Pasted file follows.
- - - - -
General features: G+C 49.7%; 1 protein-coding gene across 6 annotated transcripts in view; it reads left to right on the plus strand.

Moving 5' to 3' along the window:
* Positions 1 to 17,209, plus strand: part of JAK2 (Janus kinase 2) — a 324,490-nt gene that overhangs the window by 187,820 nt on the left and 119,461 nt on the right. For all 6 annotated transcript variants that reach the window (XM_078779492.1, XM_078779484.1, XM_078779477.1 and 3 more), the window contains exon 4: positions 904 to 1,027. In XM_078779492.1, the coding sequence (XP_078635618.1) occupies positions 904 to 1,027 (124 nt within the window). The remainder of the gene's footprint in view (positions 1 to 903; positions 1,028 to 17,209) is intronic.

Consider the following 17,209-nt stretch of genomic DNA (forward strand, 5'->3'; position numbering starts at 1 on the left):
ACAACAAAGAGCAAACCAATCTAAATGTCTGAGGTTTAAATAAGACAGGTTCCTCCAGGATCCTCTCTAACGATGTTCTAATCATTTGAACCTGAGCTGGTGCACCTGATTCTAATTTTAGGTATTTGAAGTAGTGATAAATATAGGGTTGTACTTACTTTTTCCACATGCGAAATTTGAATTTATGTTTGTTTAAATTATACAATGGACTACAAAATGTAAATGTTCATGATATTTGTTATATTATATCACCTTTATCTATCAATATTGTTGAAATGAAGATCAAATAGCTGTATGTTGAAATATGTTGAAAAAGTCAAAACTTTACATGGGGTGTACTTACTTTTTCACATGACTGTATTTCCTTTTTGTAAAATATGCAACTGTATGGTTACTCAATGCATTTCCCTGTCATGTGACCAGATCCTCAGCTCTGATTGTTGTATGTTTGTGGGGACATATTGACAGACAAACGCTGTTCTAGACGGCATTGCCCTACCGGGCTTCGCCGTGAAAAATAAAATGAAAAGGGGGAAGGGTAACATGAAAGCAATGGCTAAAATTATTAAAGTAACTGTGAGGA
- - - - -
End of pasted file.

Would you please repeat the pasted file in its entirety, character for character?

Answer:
General features: G+C 49.7%; 1 protein-coding gene across 6 annotated transcripts in view; it reads left to right on the plus strand.

Moving 5' to 3' along the window:
* Positions 1 to 17,209, plus strand: part of JAK2 (Janus kinase 2) — a 324,490-nt gene that overhangs the window by 187,820 nt on the left and 119,461 nt on the right. For all 6 annotated transcript variants that reach the window (XM_078779492.1, XM_078779484.1, XM_078779477.1 and 3 more), the window contains exon 4: positions 904 to 1,027. In XM_078779492.1, the coding sequence (XP_078635618.1) occupies positions 904 to 1,027 (124 nt within the window). The remainder of the gene's footprint in view (positions 1 to 903; positions 1,028 to 17,209) is intronic.

Consider the following 17,209-nt stretch of genomic DNA (forward strand, 5'->3'; position numbering starts at 1 on the left):
ACAACAAAGAGCAAACCAATCTAAATGTCTGAGGTTTAAATAAGACAGGTTCCTCCAGGATCCTCTCTAACGATGTTCTAATCATTTGAACCTGAGCTGGTGCACCTGATTCTAATTTTAGGTATTTGAAGTAGTGATAAATATAGGGTTGTACTTACTTTTTCCACATGCGAAATTTGAATTTATGTTTGTTTAAATTATACAATGGACTACAAAATGTAAATGTTCATGATATTTGTTATATTATATCACCTTTATCTATCAATATTGTTGAAATGAAGATCAAATAGCTGTATGTTGAAATATGTTGAAAAAGTCAAAACTTTACATGGGGTGTACTTACTTTTTCACATGACTGTATTTCCTTTTTGTAAAATATGCAACTGTATGGTTACTCAATGCATTTCCCTGTCATGTGACCAGATCCTCAGCTCTGATTGTTGTATGTTTGTGGGGACATATTGACAGACAAACGCTGTTCTAGACGGCATTGCCCTACCGGGCTTCGCCGTGAAAAATAAAATGAAAAGGGGGAAGGGTAACATGAAAGCAATGGCTAAAATTATTAAAGTAACTGTGAGGA